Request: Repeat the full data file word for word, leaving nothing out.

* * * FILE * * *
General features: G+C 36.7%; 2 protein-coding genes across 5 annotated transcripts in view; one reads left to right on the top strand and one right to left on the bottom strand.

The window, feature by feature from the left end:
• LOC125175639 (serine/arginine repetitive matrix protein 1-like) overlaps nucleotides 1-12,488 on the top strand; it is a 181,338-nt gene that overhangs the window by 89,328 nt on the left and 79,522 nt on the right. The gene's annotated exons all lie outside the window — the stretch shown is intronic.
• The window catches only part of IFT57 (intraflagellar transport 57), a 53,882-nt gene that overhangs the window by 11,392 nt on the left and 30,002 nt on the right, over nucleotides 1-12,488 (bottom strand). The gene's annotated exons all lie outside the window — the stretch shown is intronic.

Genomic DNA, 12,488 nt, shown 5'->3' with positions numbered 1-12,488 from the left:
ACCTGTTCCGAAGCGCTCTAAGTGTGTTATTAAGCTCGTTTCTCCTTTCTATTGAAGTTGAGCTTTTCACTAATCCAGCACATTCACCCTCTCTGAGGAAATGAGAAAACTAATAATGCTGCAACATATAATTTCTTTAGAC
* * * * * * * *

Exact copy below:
General features: G+C 36.7%; 2 protein-coding genes across 5 annotated transcripts in view; one reads left to right on the top strand and one right to left on the bottom strand.

The window, feature by feature from the left end:
• LOC125175639 (serine/arginine repetitive matrix protein 1-like) overlaps nucleotides 1-12,488 on the top strand; it is a 181,338-nt gene that overhangs the window by 89,328 nt on the left and 79,522 nt on the right. The gene's annotated exons all lie outside the window — the stretch shown is intronic.
• The window catches only part of IFT57 (intraflagellar transport 57), a 53,882-nt gene that overhangs the window by 11,392 nt on the left and 30,002 nt on the right, over nucleotides 1-12,488 (bottom strand). The gene's annotated exons all lie outside the window — the stretch shown is intronic.

Genomic DNA, 12,488 nt, shown 5'->3' with positions numbered 1-12,488 from the left:
ACCTGTTCCGAAGCGCTCTAAGTGTGTTATTAAGCTCGTTTCTCCTTTCTATTGAAGTTGAGCTTTTCACTAATCCAGCACATTCACCCTCTCTGAGGAAATGAGAAAACTAATAATGCTGCAACATATAATTTCTTTAGAC